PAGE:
Reacting strongly against the ban on 344 FDC drugs, industry veterans call it a hasty decision and question the government’s approval process which had earlier given the nod to these drugs. Edited excerpts of their insights By Usha Sharma
‘FDC ban will be bad for immediate financial health of any company’
There is substantial loss to companies as order prohibiting Fixed Dose Combination (FDC) was sudden. The industry has not been given any time and prohibition is with immediate effect. Companies have to stop production forthwith and it is expected that the packing material lying with them needs to be destroyed. The raw materials may be used in other formulations, the packing materials cannot.
Government’s move in banning FDCs
The issue to prohibit FDCs may be going on for the past 10 years. The new drug department was occupied more for assessing ‘new chemical entities’ and probably did not have enough resources to see that all FDCs need a closer look from patient safety angle. Few of the state licensing authorities were referring cases to them for clearance. It has appointed new drug approval committee (NDAC) and later expert committee. It did not have the machinery to see that all FDCs are first approved by the DCG(I) and then granted permission to manufacture.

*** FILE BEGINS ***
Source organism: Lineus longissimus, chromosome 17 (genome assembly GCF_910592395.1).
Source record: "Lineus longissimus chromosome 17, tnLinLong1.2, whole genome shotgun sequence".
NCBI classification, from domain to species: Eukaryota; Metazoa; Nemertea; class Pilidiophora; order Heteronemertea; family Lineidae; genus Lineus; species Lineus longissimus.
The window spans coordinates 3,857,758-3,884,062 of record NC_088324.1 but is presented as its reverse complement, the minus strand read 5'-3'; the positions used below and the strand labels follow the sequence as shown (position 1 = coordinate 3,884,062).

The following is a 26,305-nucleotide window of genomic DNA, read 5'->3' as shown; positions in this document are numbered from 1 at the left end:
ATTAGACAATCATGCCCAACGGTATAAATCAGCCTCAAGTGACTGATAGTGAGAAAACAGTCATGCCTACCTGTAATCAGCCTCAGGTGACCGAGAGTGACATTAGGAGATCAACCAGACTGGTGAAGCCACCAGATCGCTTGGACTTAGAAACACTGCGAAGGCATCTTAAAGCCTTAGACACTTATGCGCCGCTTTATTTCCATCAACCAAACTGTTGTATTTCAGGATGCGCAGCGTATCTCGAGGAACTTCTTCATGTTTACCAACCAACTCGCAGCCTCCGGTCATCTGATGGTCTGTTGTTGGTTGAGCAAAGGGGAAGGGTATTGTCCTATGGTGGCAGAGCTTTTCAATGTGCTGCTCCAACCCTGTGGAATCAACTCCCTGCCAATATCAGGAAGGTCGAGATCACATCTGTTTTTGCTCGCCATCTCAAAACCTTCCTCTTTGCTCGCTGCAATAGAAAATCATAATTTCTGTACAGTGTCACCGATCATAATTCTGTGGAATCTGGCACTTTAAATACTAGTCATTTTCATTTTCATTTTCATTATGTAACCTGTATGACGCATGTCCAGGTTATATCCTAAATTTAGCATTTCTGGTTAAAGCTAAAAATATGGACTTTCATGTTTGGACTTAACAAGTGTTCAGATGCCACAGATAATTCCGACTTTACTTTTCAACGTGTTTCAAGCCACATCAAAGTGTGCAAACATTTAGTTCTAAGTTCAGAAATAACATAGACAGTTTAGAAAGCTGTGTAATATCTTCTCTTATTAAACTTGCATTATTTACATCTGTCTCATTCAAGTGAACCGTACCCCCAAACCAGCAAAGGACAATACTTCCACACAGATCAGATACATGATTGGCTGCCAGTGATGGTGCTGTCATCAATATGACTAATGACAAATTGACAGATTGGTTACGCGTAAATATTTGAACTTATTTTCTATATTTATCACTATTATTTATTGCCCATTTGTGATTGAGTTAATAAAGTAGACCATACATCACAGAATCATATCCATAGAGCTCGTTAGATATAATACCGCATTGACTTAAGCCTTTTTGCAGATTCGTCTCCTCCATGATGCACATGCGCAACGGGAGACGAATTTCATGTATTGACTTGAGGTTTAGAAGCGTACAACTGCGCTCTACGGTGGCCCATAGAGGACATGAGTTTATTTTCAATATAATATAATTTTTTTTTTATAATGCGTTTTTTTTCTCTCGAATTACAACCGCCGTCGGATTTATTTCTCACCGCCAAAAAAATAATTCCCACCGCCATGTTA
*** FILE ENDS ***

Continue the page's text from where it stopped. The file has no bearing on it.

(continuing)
Secondly, the government did not have any power to exercise control over the state licensing authority.
Alternative to FDCs
Physicians have to look for safer substitutes. Their source of information has to be very good. It may be easy in bigger cities, however, will be difficult in smaller cities and towns. A particular company’s price-to-sales ratio (PSR) who was promoting his FDC may not be in a position to inform about the safer alternative. Therefore for sometime when the patients will shift from FDC to single drug, they may suffer. Physicians need to be constantly consulted even for long-use products e.g. such products where physician prescribes for six months or even more. Patients who visit nursing homes or hospitals may face more difficulties. This may be beneficial when FDCs with some synergistic effects will only be available and rest are weeded out.
Impact on ‘Make in India’ initiative
The ‘Make in India’ initiative is to reduce dependency on anything that we are importing. FDC ban will definitely be bad for immediate financial health of any company. It may withdraw the zeal of a company to contribute to PM’s ‘Make in India’ initiative.
Alternative ways for growth